Dawn breaks early in Larantuka, at the eastern end of Flores, 1,600 kilometres east of Bali. The fishermen come early with their catch, the farmers are at the market displaying their vegetables, and the ubiquitous ojek drivers (local motorbike taxis) are already circling the market looking for passengers.
Going to the local market is a good way to assess how a country is doing. Indonesia is a country of 242 million people, with more than 40 per cent under the age of 25. You can see the vigour of the youth, and how globally interconnected they are as they chat on their mobile phones while balancing on their motorbikes. In the buses, women talk on their phones to their grandchildren. Internet use is widespread; Indonesia has the highest number of users on Facebook in Asia.
The market works wondrously even in the most remote regions. Going down a dirt road, we passed a local on a motorbike. Our guide told him we were looking for local textiles. Half an hour later, the local came back with news that someone in his village would sell us some. We stopped by an old woman's home and she showed us two pieces of hand-woven, beautifully dyed cotton cloth. With half the village watching, we clinched a deal at a fair price for all.
Markets thrive on information, and, today, the old lady in the remote village knows the fair price of her labour. But markets also have structure and hierarchy. The best pieces go to Bali to be sold to collectors from Jakarta or Switzerland.
Markets concentrate in hubs, and it is often cheaper to buy direct in Bali than to try to hunt for the artefacts at their origin. Similarly, it is cheaper to buy better quality goods made in China in the US than in China itself.
Travelling in local markets is a better education about the functioning of markets than studying them in Chicago. Peruvian economist Hernando de Soto keeps reminding everyone that theories of markets evolved from developed markets, where they have forgotten how primitive markets work in practice. The majority of the seven billion people on the planet live in the poorer, developing world. Indonesia is an excellent example of the pressure of population growth on employment. Over four million Indonesians are born every year, putting a huge strain on urban infrastructure and job-creation efforts.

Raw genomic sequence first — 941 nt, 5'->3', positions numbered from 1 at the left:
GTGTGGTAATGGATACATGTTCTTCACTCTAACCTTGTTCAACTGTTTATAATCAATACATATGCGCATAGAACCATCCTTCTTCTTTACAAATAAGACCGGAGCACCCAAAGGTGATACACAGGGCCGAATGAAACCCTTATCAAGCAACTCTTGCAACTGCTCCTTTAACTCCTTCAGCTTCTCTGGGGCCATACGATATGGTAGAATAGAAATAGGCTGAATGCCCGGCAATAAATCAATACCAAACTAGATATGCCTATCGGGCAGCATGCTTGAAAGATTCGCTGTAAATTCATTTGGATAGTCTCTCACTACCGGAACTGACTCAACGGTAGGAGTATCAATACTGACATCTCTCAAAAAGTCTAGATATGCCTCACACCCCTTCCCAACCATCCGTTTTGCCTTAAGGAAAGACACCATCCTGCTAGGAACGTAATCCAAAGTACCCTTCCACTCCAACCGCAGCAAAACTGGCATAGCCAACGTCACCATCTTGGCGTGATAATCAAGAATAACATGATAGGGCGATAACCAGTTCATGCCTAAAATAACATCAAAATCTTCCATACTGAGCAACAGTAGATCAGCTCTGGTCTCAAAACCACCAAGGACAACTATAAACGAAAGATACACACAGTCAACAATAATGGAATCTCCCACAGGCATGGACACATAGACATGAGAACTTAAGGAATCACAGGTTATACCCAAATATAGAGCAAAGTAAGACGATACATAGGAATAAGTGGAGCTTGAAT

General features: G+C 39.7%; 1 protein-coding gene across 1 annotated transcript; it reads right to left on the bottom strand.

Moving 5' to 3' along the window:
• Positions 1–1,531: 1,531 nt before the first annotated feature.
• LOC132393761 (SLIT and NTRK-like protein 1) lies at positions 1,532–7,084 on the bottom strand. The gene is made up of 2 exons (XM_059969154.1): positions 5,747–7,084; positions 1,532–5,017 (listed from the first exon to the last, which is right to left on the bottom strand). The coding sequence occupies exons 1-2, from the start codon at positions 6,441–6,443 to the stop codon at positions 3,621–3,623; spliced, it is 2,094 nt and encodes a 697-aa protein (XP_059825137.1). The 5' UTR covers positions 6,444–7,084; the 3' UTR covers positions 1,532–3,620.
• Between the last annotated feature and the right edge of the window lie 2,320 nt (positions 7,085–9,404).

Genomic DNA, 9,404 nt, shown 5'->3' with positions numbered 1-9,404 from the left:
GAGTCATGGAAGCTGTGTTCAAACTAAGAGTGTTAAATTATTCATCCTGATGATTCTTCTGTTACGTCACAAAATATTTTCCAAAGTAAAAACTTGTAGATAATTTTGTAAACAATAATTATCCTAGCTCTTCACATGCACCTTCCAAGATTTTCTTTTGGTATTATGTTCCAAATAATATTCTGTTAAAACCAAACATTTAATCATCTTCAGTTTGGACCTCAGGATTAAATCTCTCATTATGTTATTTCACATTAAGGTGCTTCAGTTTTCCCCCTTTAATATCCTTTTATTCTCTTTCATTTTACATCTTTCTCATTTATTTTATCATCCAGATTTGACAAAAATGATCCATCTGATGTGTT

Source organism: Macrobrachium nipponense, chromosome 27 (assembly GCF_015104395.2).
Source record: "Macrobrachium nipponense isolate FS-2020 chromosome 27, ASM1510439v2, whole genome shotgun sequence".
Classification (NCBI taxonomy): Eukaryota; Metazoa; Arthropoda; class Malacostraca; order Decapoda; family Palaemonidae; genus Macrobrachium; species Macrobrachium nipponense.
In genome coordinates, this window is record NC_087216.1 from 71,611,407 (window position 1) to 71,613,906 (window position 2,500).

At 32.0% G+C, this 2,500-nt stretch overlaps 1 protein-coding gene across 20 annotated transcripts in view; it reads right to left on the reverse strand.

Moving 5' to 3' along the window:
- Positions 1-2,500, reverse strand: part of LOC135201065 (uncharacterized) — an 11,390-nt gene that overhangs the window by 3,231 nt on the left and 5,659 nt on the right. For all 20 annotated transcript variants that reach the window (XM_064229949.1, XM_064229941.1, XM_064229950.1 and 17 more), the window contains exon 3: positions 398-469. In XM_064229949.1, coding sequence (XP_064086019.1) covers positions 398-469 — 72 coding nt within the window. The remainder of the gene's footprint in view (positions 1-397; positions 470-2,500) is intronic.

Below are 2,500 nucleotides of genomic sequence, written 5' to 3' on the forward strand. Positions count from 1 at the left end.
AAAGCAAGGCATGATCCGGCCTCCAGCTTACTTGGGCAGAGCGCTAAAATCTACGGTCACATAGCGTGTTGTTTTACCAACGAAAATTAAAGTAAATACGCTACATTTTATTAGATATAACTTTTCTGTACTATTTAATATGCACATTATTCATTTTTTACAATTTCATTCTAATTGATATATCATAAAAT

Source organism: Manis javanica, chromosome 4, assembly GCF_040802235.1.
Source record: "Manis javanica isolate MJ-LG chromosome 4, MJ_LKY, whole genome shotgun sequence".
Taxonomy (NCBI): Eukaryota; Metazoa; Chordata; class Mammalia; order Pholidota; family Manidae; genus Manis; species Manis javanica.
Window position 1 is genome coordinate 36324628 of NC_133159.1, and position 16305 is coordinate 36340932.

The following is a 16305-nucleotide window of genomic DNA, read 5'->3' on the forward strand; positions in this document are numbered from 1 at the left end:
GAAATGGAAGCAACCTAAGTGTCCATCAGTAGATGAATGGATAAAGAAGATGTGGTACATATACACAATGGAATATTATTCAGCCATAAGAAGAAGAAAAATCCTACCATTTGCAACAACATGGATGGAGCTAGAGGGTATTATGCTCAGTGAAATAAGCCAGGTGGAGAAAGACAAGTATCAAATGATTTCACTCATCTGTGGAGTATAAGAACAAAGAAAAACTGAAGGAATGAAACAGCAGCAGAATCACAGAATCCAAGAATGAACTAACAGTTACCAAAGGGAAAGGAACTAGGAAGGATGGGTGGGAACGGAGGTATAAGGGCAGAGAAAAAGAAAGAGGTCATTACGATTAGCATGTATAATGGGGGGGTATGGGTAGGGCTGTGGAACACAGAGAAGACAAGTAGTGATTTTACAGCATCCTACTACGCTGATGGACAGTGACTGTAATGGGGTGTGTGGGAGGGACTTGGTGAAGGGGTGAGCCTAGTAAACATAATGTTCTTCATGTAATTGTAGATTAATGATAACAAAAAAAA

The next war will not be about trade or currency, but jobs. Between 1979 and 2007, the US shed nearly six million manufacturing jobs, replacing them with service industry jobs. Most of the manufacturing was outsourced to emerging markets with cheaper labour, principally China. But once the crash came in 2007, the US also began to look for manufacturing jobs, on top of retaining the high value added.
As we begin to move out of the Great Depression, the reality has struck home that, without basic structural reforms, there may be a jobless recovery. According to the latest World Bank's World Development Report on jobs, 200 million people are unemployed around the world, with pressure to create 600 million jobs in the next 15 years.
In addition, an excellent McKinsey Centre for Government study noted that while 75 million youth are estimated to be unemployed, 40 per cent of employers say that a lack of skills is the primary reason for vacancies. This is a serious problem. Countries like China pay huge attention to job creation, because that is the cornerstone of social stability. The Arab spring has reminded us that unemployed youth can be a tinderbox for revolution.
Looking at the number of young men and women who are looking for jobs in Indonesia made me realise that we need creative ways of generating jobs. De Soto is right to say that the economist's textbook is flawed on unemployment. In many emerging markets, jobless figures are low because there are no unemployment benefits and therefore few report their lack of work. They are, as de Soto correctly pointed out, illegally employed in informal sectors and work in informal markets. The rise of shadow banking proves to economists that just monitoring "formal" markets isn't enough. We need to understand how the informal market works.
The young man working in an underground betting shop, selling pirated CDs or helping to collect passengers at a bus terminal for a friend is employed, but no official statistic captures these activities. To ignore these activities and how these fringe markets work is to ignore reality. Perhaps our universities should be teaching less about how the US Federal Reserve conducts (or misconducts) monetary policy and more on how these informal and vibrant markets create jobs and affect consumption.
There's no doubt we need to appreciate how most people live. Despite the prosperity and prospects of rising Asia, many people still struggle to meet basic needs.
Helping people with basic opportunities, such as those brought about by mobile technology, will propel Asia to the next level.
Andrew Sheng is president of the Fung Global Institute